Thanks, Orin , for replaying some of my greatest hits on the judicial role and the separation of powers. As I mentioned in my earlier posts on Sen. McCain's remarks, he and I are in large agreeement on the quality of Chief Justice Roberts and Justice Alito, and unlike him, I am willing to openly add Justices Scalia and Thomas—who seem rather expediently missing from the senator's listing of judicial exemplars. Even candidate McCain's likely opponent, Sen. Obama, has written openly that he is "not unsympathetic to Justice Scalia's position [on originalism]." One is tempted to say to Sen. McCain, "Yes, you can!" Have the courage of your convictions, man. That said, as I earlier wrote, Sen. McCain did have fine and unexceptional things to say about the judicial duty to observe the structural provisions of the Constitution.
But it still seems quite unwise and unfortunate for candidate McCain making his major speech on the judiciary to:
1. Lead with an unwarranted and unhealthy condemnation of the Third Branch, which candidate McCain described as "the common and systematic abuse of our federal courts by the people we entrust with judicial power." Common ! (putting aside the good-faith efforts of extraordinary Democratic appointees like Merrick Garland and David Tatel, how "common" can the "abuse" be if there have been 20 years of Republican judicial personnel added to the federal bench since 1981?)
2. Attack the Constitution, itself, which I take it is what McCain means by systemic ! Candidate McCain glancingly posits that the founding design of the Constitution leaves the court unchecked, when Article III clearly does not. This, unfortunately, reveals less understanding of the separation of powers than his rhetorical flourishes of praise for constitutional structure elsewhere in his text lead us to believe.
3. Have as its real purpose slamming Sen. Obama's mistaken vote against John Roberts and Samuel Alito. Now, we are on to something, but instead of saying something new or helpful about the difficulty of constitutional interpretation, the names of these venerable public servants are trotted out like bumper stickers. Candidate McCain makes no effort, and since he was speaking at a university with a law program of some note, one might have anticipated one to engage the topic in other than partisan and time-worn fashion. It's not as if Sen. Obama's judicial philosophy is hard to find. It would, for example, appear much influenced by Stephen Breyer's theory of Active Liberty . While giving "reverence" to the founding design, Sen. Obama, like Justice Breyer, believes constitutional principle not to be "static," with its "general principles" promoting active democratic participation while at the same time capable of dealing with the 21st century realities of "NSA computer data mining, ... freedom of speech on the Internet," and the like.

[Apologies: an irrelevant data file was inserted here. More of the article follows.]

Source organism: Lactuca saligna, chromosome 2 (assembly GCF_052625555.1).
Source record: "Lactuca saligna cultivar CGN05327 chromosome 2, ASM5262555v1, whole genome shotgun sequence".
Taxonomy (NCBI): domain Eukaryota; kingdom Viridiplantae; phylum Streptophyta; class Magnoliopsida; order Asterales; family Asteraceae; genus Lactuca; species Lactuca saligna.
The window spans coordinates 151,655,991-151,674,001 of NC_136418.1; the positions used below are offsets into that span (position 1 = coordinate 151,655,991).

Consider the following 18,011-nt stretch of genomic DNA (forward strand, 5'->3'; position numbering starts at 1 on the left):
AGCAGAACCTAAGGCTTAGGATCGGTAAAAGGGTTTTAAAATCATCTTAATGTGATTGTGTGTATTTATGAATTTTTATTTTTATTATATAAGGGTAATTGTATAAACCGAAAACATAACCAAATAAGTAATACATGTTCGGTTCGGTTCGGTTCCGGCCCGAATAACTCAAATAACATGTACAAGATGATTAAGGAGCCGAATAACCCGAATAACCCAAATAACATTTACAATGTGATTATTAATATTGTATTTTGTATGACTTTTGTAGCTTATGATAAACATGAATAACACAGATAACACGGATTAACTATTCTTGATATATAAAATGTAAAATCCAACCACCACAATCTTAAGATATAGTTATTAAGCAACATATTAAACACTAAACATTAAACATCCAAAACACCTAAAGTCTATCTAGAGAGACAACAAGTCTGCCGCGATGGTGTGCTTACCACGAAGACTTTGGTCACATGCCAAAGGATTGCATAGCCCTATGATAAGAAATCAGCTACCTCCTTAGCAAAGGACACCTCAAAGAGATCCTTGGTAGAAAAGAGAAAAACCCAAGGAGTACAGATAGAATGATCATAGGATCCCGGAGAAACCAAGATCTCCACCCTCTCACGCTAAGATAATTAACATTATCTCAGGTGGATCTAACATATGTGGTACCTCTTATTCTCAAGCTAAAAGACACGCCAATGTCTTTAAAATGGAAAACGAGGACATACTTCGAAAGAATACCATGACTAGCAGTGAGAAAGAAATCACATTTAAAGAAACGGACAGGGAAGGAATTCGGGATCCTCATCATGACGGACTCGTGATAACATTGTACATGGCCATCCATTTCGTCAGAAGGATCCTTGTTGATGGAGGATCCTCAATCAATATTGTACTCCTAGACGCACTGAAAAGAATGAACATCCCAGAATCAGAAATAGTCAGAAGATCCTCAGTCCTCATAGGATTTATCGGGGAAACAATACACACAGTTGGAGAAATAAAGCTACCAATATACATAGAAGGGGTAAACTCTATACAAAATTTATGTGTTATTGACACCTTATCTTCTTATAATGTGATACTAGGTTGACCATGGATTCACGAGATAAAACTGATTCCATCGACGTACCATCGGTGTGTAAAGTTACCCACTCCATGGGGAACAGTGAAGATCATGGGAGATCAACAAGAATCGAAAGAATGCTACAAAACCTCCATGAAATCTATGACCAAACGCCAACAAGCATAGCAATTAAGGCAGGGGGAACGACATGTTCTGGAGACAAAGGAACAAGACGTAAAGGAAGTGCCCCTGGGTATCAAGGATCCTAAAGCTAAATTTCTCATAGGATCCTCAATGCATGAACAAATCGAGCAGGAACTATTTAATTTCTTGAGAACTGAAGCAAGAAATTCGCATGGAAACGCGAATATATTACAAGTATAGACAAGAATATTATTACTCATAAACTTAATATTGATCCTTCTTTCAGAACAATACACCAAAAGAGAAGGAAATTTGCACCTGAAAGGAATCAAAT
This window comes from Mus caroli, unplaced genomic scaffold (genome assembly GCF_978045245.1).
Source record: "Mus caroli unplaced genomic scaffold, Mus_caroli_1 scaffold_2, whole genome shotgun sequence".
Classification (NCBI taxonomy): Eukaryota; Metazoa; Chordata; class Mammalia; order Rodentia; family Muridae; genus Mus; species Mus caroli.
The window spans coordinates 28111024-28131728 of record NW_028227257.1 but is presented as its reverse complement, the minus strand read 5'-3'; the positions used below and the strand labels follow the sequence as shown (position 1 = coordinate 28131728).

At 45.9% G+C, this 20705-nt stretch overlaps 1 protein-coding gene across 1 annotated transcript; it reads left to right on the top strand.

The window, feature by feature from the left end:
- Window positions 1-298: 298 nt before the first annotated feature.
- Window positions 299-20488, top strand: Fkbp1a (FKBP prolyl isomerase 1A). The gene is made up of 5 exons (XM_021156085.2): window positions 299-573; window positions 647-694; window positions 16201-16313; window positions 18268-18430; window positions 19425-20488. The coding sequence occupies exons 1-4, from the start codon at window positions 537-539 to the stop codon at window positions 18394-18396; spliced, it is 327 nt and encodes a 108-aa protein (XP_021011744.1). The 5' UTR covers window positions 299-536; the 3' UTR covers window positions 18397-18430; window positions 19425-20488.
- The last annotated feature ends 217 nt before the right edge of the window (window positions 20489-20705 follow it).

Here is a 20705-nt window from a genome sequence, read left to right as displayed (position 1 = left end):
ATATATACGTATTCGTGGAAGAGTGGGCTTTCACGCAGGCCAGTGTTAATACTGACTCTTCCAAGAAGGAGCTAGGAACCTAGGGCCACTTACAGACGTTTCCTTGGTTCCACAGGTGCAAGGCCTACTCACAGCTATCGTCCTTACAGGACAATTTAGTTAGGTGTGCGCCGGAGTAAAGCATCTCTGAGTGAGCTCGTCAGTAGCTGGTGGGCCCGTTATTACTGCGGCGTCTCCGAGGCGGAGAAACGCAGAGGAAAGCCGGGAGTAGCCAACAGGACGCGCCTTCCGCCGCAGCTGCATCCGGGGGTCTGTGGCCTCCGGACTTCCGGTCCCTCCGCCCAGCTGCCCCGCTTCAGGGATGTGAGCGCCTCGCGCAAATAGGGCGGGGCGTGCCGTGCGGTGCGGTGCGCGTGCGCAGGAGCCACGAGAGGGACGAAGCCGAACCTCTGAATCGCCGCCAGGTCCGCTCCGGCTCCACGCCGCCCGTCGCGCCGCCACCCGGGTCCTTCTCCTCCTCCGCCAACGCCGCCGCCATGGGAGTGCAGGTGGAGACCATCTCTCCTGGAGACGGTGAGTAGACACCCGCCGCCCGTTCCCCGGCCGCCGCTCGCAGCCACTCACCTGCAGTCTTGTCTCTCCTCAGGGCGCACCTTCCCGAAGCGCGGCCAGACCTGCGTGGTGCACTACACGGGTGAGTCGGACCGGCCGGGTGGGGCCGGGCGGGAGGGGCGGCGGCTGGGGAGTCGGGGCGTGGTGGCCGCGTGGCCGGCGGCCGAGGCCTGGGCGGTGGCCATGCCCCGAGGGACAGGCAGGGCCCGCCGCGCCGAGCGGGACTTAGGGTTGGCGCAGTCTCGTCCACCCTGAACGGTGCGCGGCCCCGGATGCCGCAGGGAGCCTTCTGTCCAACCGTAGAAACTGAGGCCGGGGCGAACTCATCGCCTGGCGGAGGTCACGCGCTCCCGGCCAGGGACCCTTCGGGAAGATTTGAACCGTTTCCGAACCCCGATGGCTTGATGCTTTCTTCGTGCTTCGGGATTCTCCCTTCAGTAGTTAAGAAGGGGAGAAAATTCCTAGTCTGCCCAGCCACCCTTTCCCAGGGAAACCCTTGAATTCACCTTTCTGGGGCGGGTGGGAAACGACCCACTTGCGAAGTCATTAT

It would be a fine debate worthy of the next national convention of the Federalist Society and the ACS to undertake a serious examination of the competing interpretative views of the McCain-Obama contest. As Orin points out, Sen. McCain and I apparently both thought originalist material was not sufficiently relied upon as applied to the facts of Roper v. Simmons . While that was a juvenile death-penalty case, it is interesting that Sen. Obama in the somewhat different contexts of "mass murder, and the rape and murder of a child" finds the death penalty to be warranted. Since this is an area of substantive agreement on a sensitive and controversial topic, candidate McCain might have used his academic address to make some genuine contribution to the debate by examining why in judicial reasoning, it's not just policy agreement that counts, but how one gets there.
The point remains: The McCain speech unfairly attacked the good-faith service of the Third Branch generally; asserted in cursory fashion constitutional flaws that were not shown by the senator to exist; and took a snarky, partison swipe at his likely general-election opponent, whose writing contains a similar concern to that raised by Sen. McCain, that too often "Republicans no less than Democrats ... [have] asked the courts to overturn democratic decisions ... that they didn't like." Sen. Obama, whose judicial philosophy pays heed to originalist principle but does not rest there, openly questions whether his party "in [its] reliance on the courts to vindicate not only our rights but also our values ... had lost too much faith in democracy."
A small amount of research by candidate McCain's talented legal-advisory group would find both points of interpretative disagreement, within intriguing overlaps as well as points of accord with Sen. Obama. Wrestling with that reality would have been an interesting and honest talk. Indeed, that would have been the kind of talk someone interested in not being politically confused as offering only a third George W. Bush term might have been most anxious to give. Instead, candidate McCain chose only to warm over the tired commentary of the past, even that given by a tired old professorial soul like myself, while adding his own unique signature of political diviseness, constitutional mistake, and gratuitous insult to those who are presently serving on the bench. Frankly, I like my version better, and a new, substantively honest discussion of the important role of the courts in our constitutional system would have been the best of all.